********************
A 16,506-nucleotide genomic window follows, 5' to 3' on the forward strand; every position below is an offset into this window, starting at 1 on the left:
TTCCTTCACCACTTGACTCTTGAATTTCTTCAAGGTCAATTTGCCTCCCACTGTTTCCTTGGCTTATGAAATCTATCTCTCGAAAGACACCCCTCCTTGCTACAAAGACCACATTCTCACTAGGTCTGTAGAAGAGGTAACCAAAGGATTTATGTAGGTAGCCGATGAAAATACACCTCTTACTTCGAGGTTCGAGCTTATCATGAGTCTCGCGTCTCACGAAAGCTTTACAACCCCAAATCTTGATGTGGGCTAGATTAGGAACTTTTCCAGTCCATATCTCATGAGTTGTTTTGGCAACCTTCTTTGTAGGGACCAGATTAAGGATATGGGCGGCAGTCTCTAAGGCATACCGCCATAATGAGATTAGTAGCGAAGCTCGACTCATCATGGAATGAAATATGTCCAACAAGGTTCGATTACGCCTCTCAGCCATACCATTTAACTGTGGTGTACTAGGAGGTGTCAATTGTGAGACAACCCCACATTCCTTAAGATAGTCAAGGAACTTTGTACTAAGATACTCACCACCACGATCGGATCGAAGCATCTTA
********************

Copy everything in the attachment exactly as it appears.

A 16,506-nucleotide genomic window follows, 5' to 3' on the forward strand; every position below is an offset into this window, starting at 1 on the left:
TTCCTTCACCACTTGACTCTTGAATTTCTTCAAGGTCAATTTGCCTCCCACTGTTTCCTTGGCTTATGAAATCTATCTCTCGAAAGACACCCCTCCTTGCTACAAAGACCACATTCTCACTAGGTCTGTAGAAGAGGTAACCAAAGGATTTATGTAGGTAGCCGATGAAAATACACCTCTTACTTCGAGGTTCGAGCTTATCATGAGTCTCGCGTCTCACGAAAGCTTTACAACCCCAAATCTTGATGTGGGCTAGATTAGGAACTTTTCCAGTCCATATCTCATGAGTTGTTTTGGCAACCTTCTTTGTAGGGACCAGATTAAGGATATGGGCGGCAGTCTCTAAGGCATACCGCCATAATGAGATTAGTAGCGAAGCTCGACTCATCATGGAATGAAATATGTCCAACAAGGTTCGATTACGCCTCTCAGCCATACCATTTAACTGTGGTGTACTAGGAGGTGTCAATTGTGAGACAACCCCACATTCCTTAAGATAGTCAAGGAACTTTGTACTAAGATACTCACCACCACGATCGGATCGAAGCATCTTA